Waselenchuk being sidelined is something Landa admitted to helping his chances, but also looks forward to the opportunity to play Kane. “I like to play Kane, it’s the best challenge I can have of course,” Landa said. “But with Kane not in the draw it shows the rest of the talent we have on tour and shows anyone can get the title.” Stepping up to play on the IRT, setting a dream/goal and training hard for it is the best advice Landa gives to those upcoming racquetball athletes looking to achieve such a great accomplishment like he did.
Sebastain Franco, from Cali, Colombia took home his first championship of the season at the 2018 Racquetball March Madness event in San Antonio, Texas. Franco faced Landa in the finals and prevented Landa from winning back-to-back tournaments by scores of 15-9, 15-13. Andree Parrilla, from San Luis Potosi, Mexico hosted the latest underdog party at the 2018 Shamrock Shootout in Lombard, Illinois. Parrilla defeated Carson in their semifinal match by scores of 15-12, 14-15, 11-8 then faced off and beat David “Bobby” Horn, from Stockton, California by scores of 15-1, 15-9.
With more professionals starting to win these Tier 1 racquetball events, which is more impressive: Waselenchuk’s dominance when he’s healthy or how fair the field is when he’s injured?
IRT Commissioner, Andy Kulback, believes that when you look at both sides of the question, they’re equally impressive. “Looking at what Tiger Woods or Usian Bolt did their sports, Kane is right up there for racquetball,” Kulback said. “What Kane has accomplished in this sport (13 U.S. Open Championships, 100+ Singles Championships, Multi Doubles Championships) may never be equalled.” On the other hand, Kulback thinks younger players are improving their games and top players have to work harder to maintain their top positions which is also really impressive. “We’re starting to see the younger players step up their game and take full advantage of the opportunities in their draws,” Kulback said.
“The IRT has had many “faces” for the sport over the years, Marty Hogan, Cliff Swain, Sudsy Monchik etc..,” Kulack said. “We have been blessed for the last decade to watch the dominance of Kane, but these five different winners in five events has given us a glimpse into the future of the IRT and it’s going to be very exciting!”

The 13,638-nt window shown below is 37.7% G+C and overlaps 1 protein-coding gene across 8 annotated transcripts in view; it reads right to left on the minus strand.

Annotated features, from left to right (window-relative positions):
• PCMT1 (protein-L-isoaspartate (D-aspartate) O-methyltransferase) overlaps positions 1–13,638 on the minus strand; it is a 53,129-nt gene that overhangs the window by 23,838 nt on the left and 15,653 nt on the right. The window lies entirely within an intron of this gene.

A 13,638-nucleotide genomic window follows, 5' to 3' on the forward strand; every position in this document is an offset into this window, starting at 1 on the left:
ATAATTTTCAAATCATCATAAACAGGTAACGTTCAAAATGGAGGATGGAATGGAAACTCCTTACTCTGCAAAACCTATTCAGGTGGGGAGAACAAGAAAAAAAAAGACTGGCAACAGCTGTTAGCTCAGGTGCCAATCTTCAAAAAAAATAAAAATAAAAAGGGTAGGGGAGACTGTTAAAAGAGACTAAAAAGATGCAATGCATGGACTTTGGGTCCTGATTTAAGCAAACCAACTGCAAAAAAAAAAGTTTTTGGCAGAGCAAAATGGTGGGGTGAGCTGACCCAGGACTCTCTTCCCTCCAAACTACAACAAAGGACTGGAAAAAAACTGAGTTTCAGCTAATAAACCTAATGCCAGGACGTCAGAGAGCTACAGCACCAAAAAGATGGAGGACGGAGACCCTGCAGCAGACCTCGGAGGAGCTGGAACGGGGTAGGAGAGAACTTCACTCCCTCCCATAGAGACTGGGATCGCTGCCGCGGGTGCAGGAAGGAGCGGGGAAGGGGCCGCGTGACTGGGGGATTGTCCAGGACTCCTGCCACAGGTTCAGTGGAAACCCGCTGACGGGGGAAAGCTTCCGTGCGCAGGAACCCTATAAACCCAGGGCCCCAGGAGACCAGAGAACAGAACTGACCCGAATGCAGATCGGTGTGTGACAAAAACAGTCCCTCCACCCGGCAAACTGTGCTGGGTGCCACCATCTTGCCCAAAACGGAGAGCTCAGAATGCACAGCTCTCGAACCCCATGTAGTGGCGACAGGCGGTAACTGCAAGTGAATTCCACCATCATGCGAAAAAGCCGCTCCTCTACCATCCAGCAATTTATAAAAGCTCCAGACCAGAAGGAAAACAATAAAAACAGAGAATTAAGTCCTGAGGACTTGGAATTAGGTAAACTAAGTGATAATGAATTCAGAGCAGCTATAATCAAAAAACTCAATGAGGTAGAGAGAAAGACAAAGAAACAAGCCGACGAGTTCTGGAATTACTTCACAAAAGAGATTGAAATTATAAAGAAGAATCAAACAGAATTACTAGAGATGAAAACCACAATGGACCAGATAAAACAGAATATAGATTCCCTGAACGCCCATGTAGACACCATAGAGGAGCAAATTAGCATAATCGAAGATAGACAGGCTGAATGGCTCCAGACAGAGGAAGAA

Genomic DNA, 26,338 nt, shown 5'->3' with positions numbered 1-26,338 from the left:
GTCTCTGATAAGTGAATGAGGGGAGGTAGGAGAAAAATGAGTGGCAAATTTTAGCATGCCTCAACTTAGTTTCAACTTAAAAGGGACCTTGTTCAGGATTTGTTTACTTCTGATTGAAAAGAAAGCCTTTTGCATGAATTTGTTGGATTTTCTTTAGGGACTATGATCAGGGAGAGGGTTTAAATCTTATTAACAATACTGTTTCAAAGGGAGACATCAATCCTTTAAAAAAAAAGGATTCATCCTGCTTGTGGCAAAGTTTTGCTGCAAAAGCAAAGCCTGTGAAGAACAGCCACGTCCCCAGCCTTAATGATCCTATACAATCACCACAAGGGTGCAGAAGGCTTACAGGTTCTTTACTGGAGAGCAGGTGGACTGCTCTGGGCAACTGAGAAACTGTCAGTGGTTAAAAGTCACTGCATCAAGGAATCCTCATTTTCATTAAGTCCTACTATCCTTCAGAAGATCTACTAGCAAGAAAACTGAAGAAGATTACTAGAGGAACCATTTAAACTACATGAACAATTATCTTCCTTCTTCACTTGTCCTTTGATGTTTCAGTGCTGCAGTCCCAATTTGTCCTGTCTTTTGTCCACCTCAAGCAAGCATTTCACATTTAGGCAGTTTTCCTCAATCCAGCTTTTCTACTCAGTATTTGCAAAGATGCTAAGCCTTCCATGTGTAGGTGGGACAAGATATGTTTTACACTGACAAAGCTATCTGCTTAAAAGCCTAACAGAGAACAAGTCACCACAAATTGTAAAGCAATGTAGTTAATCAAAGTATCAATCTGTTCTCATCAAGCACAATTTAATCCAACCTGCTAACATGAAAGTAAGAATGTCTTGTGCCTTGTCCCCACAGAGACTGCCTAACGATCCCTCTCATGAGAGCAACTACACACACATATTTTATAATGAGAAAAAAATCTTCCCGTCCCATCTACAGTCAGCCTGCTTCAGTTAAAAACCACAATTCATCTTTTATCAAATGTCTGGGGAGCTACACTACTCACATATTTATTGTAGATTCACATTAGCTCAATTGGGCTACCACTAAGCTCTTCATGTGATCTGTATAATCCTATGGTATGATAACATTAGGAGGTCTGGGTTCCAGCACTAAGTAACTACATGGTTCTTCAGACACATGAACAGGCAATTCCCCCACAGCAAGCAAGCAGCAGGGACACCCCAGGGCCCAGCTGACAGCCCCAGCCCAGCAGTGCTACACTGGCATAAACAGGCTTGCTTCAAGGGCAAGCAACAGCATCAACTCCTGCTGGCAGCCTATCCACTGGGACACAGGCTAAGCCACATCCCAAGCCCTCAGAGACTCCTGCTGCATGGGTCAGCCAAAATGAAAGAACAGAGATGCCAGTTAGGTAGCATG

C.E.O. of the IRT, John Scott, believes there are positives that come out of both Kane’s dominance and the effects of the draw with his absence. “There is certainly an upside in dealing with the unknown outcome,” Scott said. “For example, when Charlie won in Portland, that’s a moment we will never forget in racquetball. With Kane out of an event players know they have a better chance and we’ve seen the results of that on the court these past five events.”
Scott also recognizes that seeing greatest is hard to get bored with. “Greatness is greatness and with Kane not on the court it takes away from the fans point of view,” Scott said. “That being said, not knowing the outcome of an event has sparked an interest in a lot of people.”
The Tour has two Tier 1 events left in the 2017-2018 season, the Mercedes-Benz of Ft. Mitchell Raising Some Racquet For Kids in Cincinnatti, Ohio and the Florida IRT Regional Championships in Sarasota, Florida. Both events are in April and as of March 22, Waselenchuk has been cleared to play by doctors. Although he is officially cleared to play, the racquetball world still waits for an official decision from the King of Racquetball himself. Will Waselenchuk crash the underdog party and regain his top spot on Tour, or will the underdogs keep the lights on for the rest of the season?
Head Staff Writer:
Kelly R. Diesel